* by guest story-teller Steve Doenges a.k.a. Dad [with occasional commentary from Steph]

December 27, 2010

Awake at 6:45 AM to a chilly quiet house, the routine of the family animals was known since we could see the tracks to where the food was stowed.  (Hmmmm... not talking about just the domesticated animals--the new dog food bag in the shed was moved into a container so that the tracks to the hole in the bottom of the bag could be swept away.)  Quietly feeding tem before the others were up, the mind had a flash back to college days, where in my dorm room was a large postcard with a picture of Charles Shultz's Peanuts patting Woodstock on the head.  The caption was, "I think I found my calling."  [Come on back, Dad!  I'm happy to have you around feeding my pets.]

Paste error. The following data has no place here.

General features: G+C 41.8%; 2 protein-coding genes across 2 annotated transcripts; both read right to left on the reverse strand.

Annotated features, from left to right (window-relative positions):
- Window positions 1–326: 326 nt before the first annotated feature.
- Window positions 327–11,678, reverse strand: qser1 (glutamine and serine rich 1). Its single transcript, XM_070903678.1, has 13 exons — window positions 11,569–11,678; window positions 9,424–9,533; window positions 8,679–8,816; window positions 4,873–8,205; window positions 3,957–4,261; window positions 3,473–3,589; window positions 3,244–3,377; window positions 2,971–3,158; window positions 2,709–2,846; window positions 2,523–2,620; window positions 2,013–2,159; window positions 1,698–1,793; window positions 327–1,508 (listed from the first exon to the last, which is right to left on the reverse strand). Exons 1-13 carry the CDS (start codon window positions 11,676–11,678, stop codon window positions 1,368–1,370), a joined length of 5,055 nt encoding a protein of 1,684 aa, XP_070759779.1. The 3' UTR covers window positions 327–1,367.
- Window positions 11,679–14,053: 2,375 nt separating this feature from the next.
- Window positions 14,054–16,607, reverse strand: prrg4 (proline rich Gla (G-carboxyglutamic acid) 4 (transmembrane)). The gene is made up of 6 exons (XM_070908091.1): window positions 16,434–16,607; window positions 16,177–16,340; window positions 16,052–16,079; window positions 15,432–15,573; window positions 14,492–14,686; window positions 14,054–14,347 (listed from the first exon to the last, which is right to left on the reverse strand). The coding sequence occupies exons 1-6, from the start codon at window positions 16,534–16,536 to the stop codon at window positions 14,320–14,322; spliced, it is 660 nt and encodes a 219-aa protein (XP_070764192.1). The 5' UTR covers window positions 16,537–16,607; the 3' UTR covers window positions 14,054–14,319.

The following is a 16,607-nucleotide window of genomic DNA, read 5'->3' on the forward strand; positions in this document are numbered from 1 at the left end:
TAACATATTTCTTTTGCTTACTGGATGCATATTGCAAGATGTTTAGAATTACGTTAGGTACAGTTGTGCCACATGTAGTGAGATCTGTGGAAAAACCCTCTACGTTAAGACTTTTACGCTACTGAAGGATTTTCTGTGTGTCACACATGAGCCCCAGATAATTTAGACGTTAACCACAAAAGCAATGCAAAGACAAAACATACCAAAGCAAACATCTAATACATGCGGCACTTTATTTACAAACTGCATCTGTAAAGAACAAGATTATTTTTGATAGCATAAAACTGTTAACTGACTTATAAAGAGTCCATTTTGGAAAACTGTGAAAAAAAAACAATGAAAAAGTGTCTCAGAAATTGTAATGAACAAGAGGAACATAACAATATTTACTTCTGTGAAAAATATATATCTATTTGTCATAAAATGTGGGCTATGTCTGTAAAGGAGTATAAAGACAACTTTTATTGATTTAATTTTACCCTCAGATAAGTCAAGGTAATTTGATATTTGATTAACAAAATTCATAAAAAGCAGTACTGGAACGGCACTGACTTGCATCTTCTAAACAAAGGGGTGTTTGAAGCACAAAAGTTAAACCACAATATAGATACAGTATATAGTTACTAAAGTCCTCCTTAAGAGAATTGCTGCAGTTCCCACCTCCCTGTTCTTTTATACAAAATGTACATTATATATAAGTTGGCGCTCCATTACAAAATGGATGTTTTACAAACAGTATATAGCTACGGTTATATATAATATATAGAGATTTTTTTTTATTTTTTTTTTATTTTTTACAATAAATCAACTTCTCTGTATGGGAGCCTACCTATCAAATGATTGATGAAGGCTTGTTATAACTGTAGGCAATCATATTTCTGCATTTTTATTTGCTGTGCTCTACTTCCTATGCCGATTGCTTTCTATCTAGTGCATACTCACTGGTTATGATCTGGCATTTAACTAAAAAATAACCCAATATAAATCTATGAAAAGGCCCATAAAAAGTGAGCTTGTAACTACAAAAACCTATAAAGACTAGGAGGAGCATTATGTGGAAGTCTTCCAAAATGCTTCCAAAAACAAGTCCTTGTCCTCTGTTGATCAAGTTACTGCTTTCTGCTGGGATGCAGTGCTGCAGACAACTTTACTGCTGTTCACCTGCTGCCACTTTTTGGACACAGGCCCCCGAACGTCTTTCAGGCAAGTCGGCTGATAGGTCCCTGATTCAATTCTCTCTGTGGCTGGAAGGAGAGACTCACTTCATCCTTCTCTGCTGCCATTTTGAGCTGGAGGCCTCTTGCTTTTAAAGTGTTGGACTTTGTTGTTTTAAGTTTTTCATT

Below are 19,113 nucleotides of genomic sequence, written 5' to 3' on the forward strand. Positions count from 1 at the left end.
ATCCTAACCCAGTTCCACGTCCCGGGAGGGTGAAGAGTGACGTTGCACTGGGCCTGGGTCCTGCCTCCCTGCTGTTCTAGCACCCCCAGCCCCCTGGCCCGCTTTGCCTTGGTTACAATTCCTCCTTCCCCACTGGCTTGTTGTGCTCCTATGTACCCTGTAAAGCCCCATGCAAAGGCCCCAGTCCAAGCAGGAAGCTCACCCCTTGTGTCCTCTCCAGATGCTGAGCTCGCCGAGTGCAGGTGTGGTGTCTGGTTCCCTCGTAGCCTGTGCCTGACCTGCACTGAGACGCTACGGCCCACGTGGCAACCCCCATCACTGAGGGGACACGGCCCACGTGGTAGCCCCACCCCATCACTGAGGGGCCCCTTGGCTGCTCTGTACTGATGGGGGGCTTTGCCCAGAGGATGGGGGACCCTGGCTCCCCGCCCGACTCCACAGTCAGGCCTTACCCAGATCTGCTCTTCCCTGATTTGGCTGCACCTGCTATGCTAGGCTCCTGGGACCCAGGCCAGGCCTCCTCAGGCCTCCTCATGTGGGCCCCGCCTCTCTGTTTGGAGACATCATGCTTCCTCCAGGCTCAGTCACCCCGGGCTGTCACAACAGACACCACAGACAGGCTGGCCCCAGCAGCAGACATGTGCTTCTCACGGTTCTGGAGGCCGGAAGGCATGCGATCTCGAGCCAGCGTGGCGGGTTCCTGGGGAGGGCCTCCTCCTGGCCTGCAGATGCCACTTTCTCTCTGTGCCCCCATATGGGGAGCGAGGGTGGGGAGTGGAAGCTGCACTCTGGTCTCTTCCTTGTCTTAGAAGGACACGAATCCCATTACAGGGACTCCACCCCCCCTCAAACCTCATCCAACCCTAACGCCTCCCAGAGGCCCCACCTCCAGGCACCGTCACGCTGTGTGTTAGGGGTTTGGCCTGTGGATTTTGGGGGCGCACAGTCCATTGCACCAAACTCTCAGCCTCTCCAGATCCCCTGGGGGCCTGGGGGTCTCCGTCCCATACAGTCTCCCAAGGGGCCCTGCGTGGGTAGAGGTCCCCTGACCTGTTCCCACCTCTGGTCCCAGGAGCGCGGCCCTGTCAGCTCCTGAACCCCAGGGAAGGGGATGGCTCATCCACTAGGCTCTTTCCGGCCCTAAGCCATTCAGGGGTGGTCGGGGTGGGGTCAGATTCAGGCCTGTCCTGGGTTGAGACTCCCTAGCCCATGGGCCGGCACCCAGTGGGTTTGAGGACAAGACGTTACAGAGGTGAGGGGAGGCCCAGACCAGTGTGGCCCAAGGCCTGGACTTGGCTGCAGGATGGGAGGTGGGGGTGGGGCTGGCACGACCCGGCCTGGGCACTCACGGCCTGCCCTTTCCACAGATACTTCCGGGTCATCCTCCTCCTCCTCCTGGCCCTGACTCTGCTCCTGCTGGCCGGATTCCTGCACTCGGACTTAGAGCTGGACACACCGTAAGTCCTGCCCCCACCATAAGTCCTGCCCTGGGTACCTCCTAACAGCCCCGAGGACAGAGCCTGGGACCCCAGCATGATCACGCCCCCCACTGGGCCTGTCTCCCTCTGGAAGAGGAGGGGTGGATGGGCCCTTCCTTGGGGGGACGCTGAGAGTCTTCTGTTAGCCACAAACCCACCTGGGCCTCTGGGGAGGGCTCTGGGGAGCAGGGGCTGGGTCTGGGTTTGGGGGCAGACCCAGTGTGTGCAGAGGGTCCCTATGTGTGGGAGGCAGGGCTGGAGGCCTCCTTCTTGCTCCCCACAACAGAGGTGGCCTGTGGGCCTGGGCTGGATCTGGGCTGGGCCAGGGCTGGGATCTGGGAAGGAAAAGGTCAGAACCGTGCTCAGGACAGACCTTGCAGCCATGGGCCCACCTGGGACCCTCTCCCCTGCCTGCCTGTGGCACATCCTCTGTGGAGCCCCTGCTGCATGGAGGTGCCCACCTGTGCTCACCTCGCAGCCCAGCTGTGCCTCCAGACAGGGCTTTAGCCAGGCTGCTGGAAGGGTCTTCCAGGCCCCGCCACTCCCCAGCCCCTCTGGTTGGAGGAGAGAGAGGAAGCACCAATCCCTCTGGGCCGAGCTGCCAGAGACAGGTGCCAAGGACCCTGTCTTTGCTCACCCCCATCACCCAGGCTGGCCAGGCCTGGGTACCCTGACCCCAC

Looking out toward the west, one could see the lazy, soft, smooth fog below in the river valley.  I'm glad something else has a difficult time getting up out of bed in the morning!  Dr. Jim came to the porch and took 6 of the hanging neighborhood apple bananas.  There must have been over 60 in the homegrown bunch at the beginning.  Brutus was served 4 each morning with his food--the suspicion is more for the need of "filler" and making his bowl look full rather than for the love of fruit, but he will eat anything.  [Dog food is $40-60 per bag.  We try to make it stretch as long as possible.  And Brutus loves bananas.]  Jim reported the surgeries would start around 9:00.  Mom soon wok up but stayed in bed to rest longer since her throat decided to treat her to a full-fledged cold.  But as usual, she was a trooper and continued cooking and preparing meals and joining in other activities.